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mymoneymix
Tuesday, May 7, 2013 |

Spending on Baby

If you’re a parent, it will come as no surprise to hear me say that kids are expensive. I vaguely anticipated this when we decided to start a family, but wow, you don’t really realize how much money you spend, on a day-to-day basis, to meet your child’s needs. Not to mention their wants.

Our son is now five months old, so I’m still new to this parenting stuff. However, I have developed a few strategies that are helping keep the ongoing costs down:

1) Buy second-hand, where possible. Used baby stuff is really hardly “used” at all, because they grow out of everything so quickly. Last week, there was  huge kids and baby consignment sale in our city. We went into it with a list of a few specific things we were looking for (clothes, a jumperoo, etc.), and were pretty successful. Everything we purchased was “like new,” and less than half the retail price. They host these kinds of sales a couple times a year throughout the country—just Google “kids consignment sale” and your city.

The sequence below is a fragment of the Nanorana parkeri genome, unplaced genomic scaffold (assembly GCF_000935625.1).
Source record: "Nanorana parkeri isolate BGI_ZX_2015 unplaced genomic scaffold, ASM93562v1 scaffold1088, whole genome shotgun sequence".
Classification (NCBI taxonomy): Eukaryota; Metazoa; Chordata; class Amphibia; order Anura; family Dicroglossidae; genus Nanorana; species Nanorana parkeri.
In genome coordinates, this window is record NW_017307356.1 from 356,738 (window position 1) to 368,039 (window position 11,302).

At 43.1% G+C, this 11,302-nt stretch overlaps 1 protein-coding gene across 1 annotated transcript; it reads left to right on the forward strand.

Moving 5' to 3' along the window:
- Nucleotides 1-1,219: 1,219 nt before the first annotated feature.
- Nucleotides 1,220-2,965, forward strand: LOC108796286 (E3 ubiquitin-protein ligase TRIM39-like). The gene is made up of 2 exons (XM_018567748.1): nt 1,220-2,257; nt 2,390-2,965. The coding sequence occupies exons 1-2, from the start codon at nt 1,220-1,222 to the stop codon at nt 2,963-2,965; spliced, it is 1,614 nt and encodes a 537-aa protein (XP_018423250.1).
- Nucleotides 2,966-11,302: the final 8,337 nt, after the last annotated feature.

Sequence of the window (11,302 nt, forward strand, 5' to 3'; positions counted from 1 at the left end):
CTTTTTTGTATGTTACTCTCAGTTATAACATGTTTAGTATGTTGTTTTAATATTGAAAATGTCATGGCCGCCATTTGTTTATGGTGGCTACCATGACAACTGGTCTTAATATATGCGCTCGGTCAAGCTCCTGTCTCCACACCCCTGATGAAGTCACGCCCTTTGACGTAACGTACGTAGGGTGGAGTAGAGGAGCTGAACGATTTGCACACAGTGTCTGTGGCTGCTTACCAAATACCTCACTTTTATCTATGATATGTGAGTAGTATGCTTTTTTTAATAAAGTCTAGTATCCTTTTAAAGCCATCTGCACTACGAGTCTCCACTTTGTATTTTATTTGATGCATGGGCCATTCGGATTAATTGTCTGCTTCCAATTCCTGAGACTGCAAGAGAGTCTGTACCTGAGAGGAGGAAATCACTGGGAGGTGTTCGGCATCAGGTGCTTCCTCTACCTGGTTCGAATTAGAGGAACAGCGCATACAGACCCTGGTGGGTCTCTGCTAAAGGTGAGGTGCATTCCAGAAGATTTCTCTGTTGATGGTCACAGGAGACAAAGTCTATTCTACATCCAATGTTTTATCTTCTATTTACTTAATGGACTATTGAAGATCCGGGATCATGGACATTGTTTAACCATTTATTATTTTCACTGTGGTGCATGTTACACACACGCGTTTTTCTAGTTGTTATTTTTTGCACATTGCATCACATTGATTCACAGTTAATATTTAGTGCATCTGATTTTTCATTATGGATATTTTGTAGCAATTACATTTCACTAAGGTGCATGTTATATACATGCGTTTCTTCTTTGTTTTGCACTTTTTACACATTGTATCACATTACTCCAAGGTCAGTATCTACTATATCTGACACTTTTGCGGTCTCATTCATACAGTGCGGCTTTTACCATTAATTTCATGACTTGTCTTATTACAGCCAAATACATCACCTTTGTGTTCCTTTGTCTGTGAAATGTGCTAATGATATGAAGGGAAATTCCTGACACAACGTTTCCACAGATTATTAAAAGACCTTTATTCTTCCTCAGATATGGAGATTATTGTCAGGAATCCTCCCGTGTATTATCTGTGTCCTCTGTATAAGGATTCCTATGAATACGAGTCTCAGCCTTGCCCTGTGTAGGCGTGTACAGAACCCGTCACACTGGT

2) Take hand-me-downs. Again, used baby stuff equals not really used at all. We’re lucky in that my sister-in-law has a son a few months older than ours. Every time he outgrows some clothes, she sends a box our way. We love it, and haven’t had to buy many clothes for our boy at all. (She has good taste, too, so that’s an added bonus!)

3) Buy in bulk. We go through diapers, wipes, and other consumable necessities really fast. It benefits us to have a nice backup supply on hand, and buying more at once usually means more savings. I order a lot of these things from Amazon or hit up Costco once a month.

A final is to always consider whether something is a “need” or a “want.” It’s easy to get caught up in buying the latest gear or cutest outfits for a baby. However, I try to remember that he is just a baby, and really has simple needs. He doesn’t need every toy, every special seat or activity mat, or an extensive closet selection. He’s usually pretty happy to chew on a teething ring and stare at the kitchen lights, to be honest. Remembering that helps keep spending under control.

How have you saved money on baby?

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